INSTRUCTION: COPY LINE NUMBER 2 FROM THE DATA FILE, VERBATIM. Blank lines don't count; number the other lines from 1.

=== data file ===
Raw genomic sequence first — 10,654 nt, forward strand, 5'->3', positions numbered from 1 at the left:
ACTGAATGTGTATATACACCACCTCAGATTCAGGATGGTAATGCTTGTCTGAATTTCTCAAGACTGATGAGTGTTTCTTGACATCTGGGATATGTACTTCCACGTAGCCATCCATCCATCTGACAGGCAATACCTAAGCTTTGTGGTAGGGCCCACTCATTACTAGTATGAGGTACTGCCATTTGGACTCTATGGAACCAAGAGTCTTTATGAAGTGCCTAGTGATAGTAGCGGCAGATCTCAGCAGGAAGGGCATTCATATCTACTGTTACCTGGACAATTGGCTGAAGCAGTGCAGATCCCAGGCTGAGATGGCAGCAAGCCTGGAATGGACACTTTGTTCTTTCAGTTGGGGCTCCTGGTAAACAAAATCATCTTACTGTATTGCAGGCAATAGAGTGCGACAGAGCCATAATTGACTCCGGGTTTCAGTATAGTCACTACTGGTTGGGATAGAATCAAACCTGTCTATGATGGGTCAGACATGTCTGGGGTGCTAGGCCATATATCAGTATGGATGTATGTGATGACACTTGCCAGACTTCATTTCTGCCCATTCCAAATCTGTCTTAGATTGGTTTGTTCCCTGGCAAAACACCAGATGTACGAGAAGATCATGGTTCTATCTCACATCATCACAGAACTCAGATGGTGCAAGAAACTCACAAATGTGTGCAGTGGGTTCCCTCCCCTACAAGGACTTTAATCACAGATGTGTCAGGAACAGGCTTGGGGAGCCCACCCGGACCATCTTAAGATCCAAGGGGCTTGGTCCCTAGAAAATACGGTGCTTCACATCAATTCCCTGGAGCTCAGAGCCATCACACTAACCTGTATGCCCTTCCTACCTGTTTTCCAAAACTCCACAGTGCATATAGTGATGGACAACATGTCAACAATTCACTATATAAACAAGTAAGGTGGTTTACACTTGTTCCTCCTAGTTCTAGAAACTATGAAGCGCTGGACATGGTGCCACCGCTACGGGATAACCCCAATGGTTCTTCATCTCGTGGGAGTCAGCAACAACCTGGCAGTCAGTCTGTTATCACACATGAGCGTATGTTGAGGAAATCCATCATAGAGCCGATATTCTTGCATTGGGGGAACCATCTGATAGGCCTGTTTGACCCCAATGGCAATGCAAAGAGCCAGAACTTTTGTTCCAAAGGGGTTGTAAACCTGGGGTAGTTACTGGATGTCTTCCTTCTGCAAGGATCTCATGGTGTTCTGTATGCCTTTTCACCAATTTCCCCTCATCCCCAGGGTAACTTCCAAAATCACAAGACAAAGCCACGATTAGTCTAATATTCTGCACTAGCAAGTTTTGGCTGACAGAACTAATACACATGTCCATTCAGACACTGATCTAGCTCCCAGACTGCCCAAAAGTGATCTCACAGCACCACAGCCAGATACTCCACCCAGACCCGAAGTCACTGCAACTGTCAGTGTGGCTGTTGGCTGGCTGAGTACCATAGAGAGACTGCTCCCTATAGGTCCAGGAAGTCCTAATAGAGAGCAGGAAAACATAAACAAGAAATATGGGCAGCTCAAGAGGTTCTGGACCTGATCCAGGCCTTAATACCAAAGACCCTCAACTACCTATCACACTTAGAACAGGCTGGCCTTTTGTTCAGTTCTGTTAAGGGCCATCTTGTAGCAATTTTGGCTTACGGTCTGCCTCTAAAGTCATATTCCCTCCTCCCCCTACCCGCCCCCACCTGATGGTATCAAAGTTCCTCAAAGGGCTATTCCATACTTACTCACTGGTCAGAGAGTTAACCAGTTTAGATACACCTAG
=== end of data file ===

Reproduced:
ACTGAATGTGTATATACACCACCTCAGATTCAGGATGGTAATGCTTGTCTGAATTTCTCAAGACTGATGAGTGTTTCTTGACATCTGGGATATGTACTTCCACGTAGCCATCCATCCATCTGACAGGCAATACCTAAGCTTTGTGGTAGGGCCCACTCATTACTAGTATGAGGTACTGCCATTTGGACTCTATGGAACCAAGAGTCTTTATGAAGTGCCTAGTGATAGTAGCGGCAGATCTCAGCAGGAAGGGCATTCATATCTACTGTTACCTGGACAATTGGCTGAAGCAGTGCAGATCCCAGGCTGAGATGGCAGCAAGCCTGGAATGGACACTTTGTTCTTTCAGTTGGGGCTCCTGGTAAACAAAATCATCTTACTGTATTGCAGGCAATAGAGTGCGACAGAGCCATAATTGACTCCGGGTTTCAGTATAGTCACTACTGGTTGGGATAGAATCAAACCTGTCTATGATGGGTCAGACATGTCTGGGGTGCTAGGCCATATATCAGTATGGATGTATGTGATGACACTTGCCAGACTTCATTTCTGCCCATTCCAAATCTGTCTTAGATTGGTTTGTTCCCTGGCAAAACACCAGATGTACGAGAAGATCATGGTTCTATCTCACATCATCACAGAACTCAGATGGTGCAAGAAACTCACAAATGTGTGCAGTGGGTTCCCTCCCCTACAAGGACTTTAATCACAGATGTGTCAGGAACAGGCTTGGGGAGCCCACCCGGACCATCTTAAGATCCAAGGGGCTTGGTCCCTAGAAAATACGGTGCTTCACATCAATTCCCTGGAGCTCAGAGCCATCACACTAACCTGTATGCCCTTCCTACCTGTTTTCCAAAACTCCACAGTGCATATAGTGATGGACAACATGTCAACAATTCACTATATAAACAAGTAAGGTGGTTTACACTTGTTCCTCCTAGTTCTAGAAACTATGAAGCGCTGGACATGGTGCCACCGCTACGGGATAACCCCAATGGTTCTTCATCTCGTGGGAGTCAGCAACAACCTGGCAGTCAGTCTGTTATCACACATGAGCGTATGTTGAGGAAATCCATCATAGAGCCGATATTCTTGCATTGGGGGAACCATCTGATAGGCCTGTTTGACCCCAATGGCAATGCAAAGAGCCAGAACTTTTGTTCCAAAGGGGTTGTAAACCTGGGGTAGTTACTGGATGTCTTCCTTCTGCAAGGATCTCATGGTGTTCTGTATGCCTTTTCACCAATTTCCCCTCATCCCCAGGGTAACTTCCAAAATCACAAGACAAAGCCACGATTAGTCTAATATTCTGCACTAGCAAGTTTTGGCTGACAGAACTAATACACATGTCCATTCAGACACTGATCTAGCTCCCAGACTGCCCAAAAGTGATCTCACAGCACCACAGCCAGATACTCCACCCAGACCCGAAGTCACTGCAACTGTCAGTGTGGCTGTTGGCTGGCTGAGTACCATAGAGAGACTGCTCCCTATAGGTCCAGGAAGTCCTAATAGAGAGCAGGAAAACATAAACAAGAAATATGGGCAGCTCAAGAGGTTCTGGACCTGATCCAGGCCTTAATACCAAAGACCCTCAACTACCTATCACACTTAGAACAGGCTGGCCTTTTGTTCAGTTCTGTTAAGGGCCATCTTGTAGCAATTTTGGCTTACGGTCTGCCTCTAAAGTCATATTCCCTCCTCCCCCTACCCGCCCCCACCTGATGGTATCAAAGTTCCTCAAAGGGCTATTCCATACTTACTCACTGGTCAGAGAGTTAACCAGTTTAGATACACCTAG